Tel Aviv University
Olmert denounces Tel Aviv
University anti-democratic leftist faculty members as self-righteous
see the full original article,
Olmert calls opponents of IDF legal expert's
Feb. 2, 2009
Haviv Rettig Gur , THE JERUSALEM POST
Prime Minister Ehud Olmert came to the defense
of Col. Pnina Sharvit-Baruch on Sunday, speaking out against those
seeking to prevent her from taking up a teaching position at Tel
Aviv University when she finishes her IDF career in the coming
The prime minister blasted the "self-righteous
hypocrites" at the university who "presume to preach morality"
without first learning the facts of a case.
He added that a university that rejected
someone on the basis of their service in the IDF did not deserve to
receive state funding.
The appointment of Sharvit-Baruch, the IDF's
top international law expert, to the teaching post met with protest
from a handful of lecturers and Haaretz over the weekend, who
accused her of approving the killing of hundreds of civilians during
Operation Cast Lead in Gaza.
Sharvit-Baruch's detractors, principally Prof.
Chaim Ganz of the university's Minerva Center for Human Rights,
apparently based their stance on a Haaretz report over the
weekend that took issue with her interpretation of humanitarian law
as it related to the fight against Hamas.
Ganz sent a letter to the law school's dean,
Prof. Hanoch Dagan, claiming "Sharvit-Baruch's interpretation of the
law... allowed the army to act in ways that constitute potential war
crimes" and that Sharvit-Baruch herself "harms Israel's values
Haaretz quoted another university
lecturer, Dr. Anat Matar, as saying she "was shocked to learn that
half of the second-year law students will learn the foundations of
law from someone who helped justify the killing of civilians,
including hundreds of children."
In its Friday editorial, the paper opined that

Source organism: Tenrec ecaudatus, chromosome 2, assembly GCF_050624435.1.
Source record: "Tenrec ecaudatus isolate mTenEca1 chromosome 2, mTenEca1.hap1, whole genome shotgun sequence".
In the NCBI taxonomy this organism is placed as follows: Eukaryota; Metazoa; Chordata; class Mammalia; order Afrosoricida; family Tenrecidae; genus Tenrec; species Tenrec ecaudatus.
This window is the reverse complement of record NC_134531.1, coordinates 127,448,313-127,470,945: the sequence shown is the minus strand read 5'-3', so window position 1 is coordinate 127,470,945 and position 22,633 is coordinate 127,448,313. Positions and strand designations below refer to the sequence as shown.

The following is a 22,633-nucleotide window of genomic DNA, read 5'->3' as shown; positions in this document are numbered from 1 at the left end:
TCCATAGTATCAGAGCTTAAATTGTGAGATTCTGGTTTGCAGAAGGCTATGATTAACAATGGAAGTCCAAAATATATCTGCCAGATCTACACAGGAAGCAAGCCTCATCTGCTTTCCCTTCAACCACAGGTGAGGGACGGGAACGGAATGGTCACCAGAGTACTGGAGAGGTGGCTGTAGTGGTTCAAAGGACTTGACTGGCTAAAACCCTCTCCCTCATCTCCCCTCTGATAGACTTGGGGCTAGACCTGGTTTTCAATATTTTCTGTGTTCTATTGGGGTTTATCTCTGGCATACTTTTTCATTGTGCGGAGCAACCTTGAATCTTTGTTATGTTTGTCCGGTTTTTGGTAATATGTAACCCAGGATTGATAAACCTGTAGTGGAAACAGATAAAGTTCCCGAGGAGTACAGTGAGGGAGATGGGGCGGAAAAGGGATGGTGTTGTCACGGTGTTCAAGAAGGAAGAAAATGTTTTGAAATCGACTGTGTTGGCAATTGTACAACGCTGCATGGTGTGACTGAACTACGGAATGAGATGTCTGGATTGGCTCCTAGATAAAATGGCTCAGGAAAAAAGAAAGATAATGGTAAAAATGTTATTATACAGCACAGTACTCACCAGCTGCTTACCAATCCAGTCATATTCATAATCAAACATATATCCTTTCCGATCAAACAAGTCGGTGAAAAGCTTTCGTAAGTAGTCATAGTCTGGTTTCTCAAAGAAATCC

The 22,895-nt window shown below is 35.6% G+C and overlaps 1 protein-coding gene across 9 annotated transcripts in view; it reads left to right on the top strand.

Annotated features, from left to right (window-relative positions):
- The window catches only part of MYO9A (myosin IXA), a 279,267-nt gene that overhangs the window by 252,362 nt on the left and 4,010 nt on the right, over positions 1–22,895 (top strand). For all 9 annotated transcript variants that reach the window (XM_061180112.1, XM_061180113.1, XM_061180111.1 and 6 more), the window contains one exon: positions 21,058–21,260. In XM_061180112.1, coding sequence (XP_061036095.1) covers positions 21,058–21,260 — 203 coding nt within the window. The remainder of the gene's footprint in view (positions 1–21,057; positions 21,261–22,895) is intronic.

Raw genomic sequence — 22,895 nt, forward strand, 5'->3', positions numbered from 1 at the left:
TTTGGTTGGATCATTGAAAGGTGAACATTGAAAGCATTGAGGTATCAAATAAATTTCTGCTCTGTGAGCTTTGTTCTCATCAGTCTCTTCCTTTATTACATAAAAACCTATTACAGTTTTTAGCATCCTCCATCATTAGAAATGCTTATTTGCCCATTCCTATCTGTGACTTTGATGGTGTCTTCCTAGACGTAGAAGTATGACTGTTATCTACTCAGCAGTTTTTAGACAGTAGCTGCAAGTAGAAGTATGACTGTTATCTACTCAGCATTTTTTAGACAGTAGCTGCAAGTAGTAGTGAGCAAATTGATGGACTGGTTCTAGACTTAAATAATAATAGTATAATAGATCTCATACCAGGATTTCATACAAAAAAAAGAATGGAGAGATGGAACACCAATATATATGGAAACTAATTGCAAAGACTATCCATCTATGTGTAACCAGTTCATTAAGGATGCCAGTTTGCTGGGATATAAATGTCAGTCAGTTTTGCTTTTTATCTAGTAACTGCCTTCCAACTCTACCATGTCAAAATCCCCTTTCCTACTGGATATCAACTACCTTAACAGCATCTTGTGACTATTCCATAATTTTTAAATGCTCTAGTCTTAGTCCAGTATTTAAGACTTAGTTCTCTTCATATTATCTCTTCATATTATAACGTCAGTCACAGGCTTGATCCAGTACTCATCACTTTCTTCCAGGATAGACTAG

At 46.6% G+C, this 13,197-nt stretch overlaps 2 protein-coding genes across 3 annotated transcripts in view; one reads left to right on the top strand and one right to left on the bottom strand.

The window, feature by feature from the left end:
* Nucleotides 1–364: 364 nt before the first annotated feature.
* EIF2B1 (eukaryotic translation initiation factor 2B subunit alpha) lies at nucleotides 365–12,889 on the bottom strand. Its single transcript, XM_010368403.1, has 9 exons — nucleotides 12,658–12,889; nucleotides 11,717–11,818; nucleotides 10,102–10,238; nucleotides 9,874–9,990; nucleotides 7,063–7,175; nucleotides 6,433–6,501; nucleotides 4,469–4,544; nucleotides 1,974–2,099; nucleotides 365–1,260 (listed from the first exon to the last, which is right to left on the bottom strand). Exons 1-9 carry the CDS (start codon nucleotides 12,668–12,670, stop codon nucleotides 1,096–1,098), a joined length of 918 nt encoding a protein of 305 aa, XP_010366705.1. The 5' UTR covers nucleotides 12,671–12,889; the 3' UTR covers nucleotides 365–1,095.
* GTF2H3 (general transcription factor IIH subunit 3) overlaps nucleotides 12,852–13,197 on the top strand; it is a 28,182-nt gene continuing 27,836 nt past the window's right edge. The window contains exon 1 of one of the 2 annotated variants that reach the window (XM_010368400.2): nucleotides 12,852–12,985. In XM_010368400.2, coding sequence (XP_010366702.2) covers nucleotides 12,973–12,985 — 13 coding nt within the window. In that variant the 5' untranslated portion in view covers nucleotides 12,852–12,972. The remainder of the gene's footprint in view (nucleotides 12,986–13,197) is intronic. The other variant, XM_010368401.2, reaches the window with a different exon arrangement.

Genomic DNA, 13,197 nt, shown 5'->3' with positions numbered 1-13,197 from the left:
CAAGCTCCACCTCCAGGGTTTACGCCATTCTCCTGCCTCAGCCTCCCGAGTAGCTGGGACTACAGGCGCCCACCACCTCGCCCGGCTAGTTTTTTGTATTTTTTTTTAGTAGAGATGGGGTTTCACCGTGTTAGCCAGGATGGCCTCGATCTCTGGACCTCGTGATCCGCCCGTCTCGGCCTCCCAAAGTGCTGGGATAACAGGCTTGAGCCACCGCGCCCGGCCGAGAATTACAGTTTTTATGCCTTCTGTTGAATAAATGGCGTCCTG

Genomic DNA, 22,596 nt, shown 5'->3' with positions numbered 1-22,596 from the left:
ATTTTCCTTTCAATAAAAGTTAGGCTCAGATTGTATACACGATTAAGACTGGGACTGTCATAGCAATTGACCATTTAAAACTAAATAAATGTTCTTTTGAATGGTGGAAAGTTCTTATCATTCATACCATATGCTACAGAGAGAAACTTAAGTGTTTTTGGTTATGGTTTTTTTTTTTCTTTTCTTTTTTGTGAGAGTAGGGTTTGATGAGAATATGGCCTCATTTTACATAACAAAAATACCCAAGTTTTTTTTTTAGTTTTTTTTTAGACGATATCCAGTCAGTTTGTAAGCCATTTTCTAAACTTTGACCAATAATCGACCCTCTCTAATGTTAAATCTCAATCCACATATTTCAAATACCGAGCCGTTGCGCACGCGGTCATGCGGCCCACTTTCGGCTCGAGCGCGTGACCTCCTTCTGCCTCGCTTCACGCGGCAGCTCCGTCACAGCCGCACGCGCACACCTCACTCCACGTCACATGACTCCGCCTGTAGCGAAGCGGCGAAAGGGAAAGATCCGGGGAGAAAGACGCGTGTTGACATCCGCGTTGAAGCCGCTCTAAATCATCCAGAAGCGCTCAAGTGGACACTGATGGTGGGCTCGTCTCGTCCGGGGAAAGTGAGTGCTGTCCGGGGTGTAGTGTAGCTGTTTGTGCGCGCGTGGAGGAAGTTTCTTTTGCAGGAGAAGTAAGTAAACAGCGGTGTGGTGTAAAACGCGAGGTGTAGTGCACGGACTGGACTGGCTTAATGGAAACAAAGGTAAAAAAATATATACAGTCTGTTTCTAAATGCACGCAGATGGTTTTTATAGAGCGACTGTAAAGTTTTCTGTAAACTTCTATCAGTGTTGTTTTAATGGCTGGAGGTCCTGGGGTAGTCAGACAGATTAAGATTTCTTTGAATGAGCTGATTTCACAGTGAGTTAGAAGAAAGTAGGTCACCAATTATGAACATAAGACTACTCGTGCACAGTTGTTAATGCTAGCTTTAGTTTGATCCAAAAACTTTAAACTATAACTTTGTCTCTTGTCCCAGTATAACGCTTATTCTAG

Sharvit-Baruch had sanctioned "the killing of hundreds of
Palestinian civilians, many of them children, women and elderly
people, during the three weeks of the war."
The paper even claimed her predecessor at the
head of the army's International Law Division, Col. (res.) Daniel
Reisner, had criticized her enabling of the military's
"trigger-happiness" during the war.
The response to the assault on Sharvit-Baruch
was quick in coming.
"I was cheated outright by Haaretz,"
Reisner told The Jerusalem Post on Sunday. "In an hourlong
interview, I told them the opposite of what they wrote. [Sharvit-Baruch]
was my deputy for 15 years. She's an incredible lawyer and a friend.
Many of her interpretations actually continued my own legal
developments. I have considered suing the newspaper for libel."
According to Reisner, the newspaper even
rejected his on-line talkback on the paper's Hebrew Web site, in
which he denied he had criticized Sharvit-Baruch.
Olmert, who spoke on the issue at Sunday
morning's cabinet meeting, delivered an outright threat to the
publicly-funded school, saying, "Any university that lends its hand
to disqualifying lecturers on the basis of such claims, without
inquiring into the matter and without anybody being able to
establish such claims except on the basis that someone served in the
IDF during wartime, is an institution that is not worthy of the
support of the government of Israel. If such an institution should
act this way - and I am certain that Tel Aviv University does not
intend to do so - it would be unworthy of the support of the State
of Israel [for] its ongoing activities."
The university was quick to note that it did
not acquiesce to the complaints against Sharvit-Baruch, with one
university official saying they believed it was Haaretz that
had lent needless significance to a "non-event."
"Only a single law professor protested [Sharvit-Baruch's]
appointment, and he retracted his protest soon after, saying the law
faculty is not a courtroom," read a statement from the university
"At no point did the faculty even consider
cancelling Pnina Sharvit-Baruch's appointment," Dagan, the law
school dean, wrote to Defense Minister Ehud Barak last week in
response to the minister's query.
A university representative said the
institution does not cancel appointments over disagreements in legal
interpretation. "Pluralism is the life-breath of Tel Aviv
University," the representative said.
Haaretz magazine editor Nir Becher said
"Haaretz stands completely behind the published article. The
statements made by attorney Reisner were quoted accurately. As to
Reisner's retroactive interpretations of his published statements,
those are his responsibility alone."
And above anything else, free speech
- and certainly academic freedom - is cemented in the famous saying
attributed to Voltaire: "I disapprove of what you say, but I will
defend to the death your right to say it."
Some people must have forgotten this
principle, in which lies the foundations of enlightenment and modern